Microsoft's big bet: Windows 8's 'too many cooks' problem

Microsoft's big bet: Windows 8's 'too many cooks' problem

Summary: Windows 8 has already had too many hands in the mix and spoons in the pot. Microsoft wanted different and its staff all thought "different". Instead of reaching compromise, Microsoft put everything in to please everyone -- but will likely please very few.


Microsoft has only a few months before it releases Windows 8, probably around October in time for Christmas holiday sales.

The company knows full well how risky the new user interface is, and how controversial are the decisions it has made. In a recent blog post, Windows president Steven Sinofsky opened by explaining the "context" in which Windows 8 will fall in to.

Microsoft wanted Windows 8 to be different and its developers and staff all thought about what "different" could mean. Instead of reaching a compromise or a general consensus, Microsoft seemed to put everything in to please everyone --- but combined, the changes will likely please very few.

Microsoft took the opportunity to explain why it has approached the product in the way it did, while justifying its end decisions. Its attempt to develop an operating system around "converging computing trends" has made way for a "too many cooks" problem. Microsoft has bet most if not all of its chips on these trends:

  1. Connected all the time: the blend of mobile broadband with the high-availability of Wi-Fi.
  2. People, not files, are the center of activity: instead of writing and creating, people are more likely to read and socialise, through e-books and social networking.
  3. The rise of mobile PCs over desktop PCs: laptops are ubiquitous but tablets are increasingly on the rise. By this time next year, tablets could be just as prevalent as laptops. But the word "tablet" actually means "iPad".
  4. Content is on the PC and in the cloud: from iCloud to SkyDrive and Dropbox, some choose the cloud for all files and documents and others not so much. While major companies are using the cloud, many are unaware of the fact, or actively choose to avoid it.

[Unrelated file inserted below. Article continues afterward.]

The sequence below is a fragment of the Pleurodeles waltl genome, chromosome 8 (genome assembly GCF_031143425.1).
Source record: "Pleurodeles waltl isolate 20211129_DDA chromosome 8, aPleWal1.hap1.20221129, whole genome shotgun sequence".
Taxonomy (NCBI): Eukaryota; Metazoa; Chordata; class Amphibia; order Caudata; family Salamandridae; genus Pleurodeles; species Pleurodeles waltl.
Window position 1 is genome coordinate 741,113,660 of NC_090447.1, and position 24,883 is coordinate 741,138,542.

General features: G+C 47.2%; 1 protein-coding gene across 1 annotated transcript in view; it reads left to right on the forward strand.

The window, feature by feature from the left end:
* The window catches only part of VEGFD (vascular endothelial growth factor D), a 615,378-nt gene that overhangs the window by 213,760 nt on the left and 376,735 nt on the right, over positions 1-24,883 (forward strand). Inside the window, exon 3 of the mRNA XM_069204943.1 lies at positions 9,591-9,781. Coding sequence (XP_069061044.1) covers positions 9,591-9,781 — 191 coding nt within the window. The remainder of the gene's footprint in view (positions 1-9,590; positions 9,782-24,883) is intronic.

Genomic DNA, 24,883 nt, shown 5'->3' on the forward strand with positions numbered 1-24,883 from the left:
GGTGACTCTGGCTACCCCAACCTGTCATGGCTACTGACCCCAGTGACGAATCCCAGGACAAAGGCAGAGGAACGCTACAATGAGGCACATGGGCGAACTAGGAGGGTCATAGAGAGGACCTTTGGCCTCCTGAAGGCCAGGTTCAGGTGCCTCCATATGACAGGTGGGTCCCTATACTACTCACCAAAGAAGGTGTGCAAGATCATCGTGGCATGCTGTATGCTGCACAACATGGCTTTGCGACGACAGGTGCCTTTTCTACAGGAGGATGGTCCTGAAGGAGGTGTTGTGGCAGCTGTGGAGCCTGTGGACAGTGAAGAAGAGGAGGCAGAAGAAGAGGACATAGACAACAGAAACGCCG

As Microsoft tries to 'future-proof' Windows 8 against seemingly the world --- with those four points representing the modern shift in modern computing --- very few will find all four things will apply to them.

My argument is simple. Windows 8 has become a "Franken-system" of mish-mashed ideas, thoughts and concepts. Microsoft is desperately trying to make the forthcoming operating system a one-size-fits-all solution to everyone's troubles.

In doing so, the vast changes take too much away from the productivity side of Windows to the 'fun' side of Windows. I suspect enough people have twisted the arms of others to try and make Windows not only visually more appealing, but also more exciting and in touch with the person rather than the person's files. Windows comes close to looking unrecognisable from what it once was.

PCs are still more popular than tablets or iPads. Windows runs on more than 90 percent of all PCs today. Microsoft says we are culturally shifting away from productivity to socialisation. But we still need Windows to be productive. People still want Windows to be "Windows".

Microsoft has failed in its bid for consistency. From Windows XP to Windows Vista, the visual changes were clear and apparent. From blue windows to transparent windows: if you didn't see Aero, your computer wasn't up-to-date or capable enough. From Windows Vista to Windows 7, to Windows 8 --- from transparent windows to Metro opaque windows --- it's going to throw a lot of people off.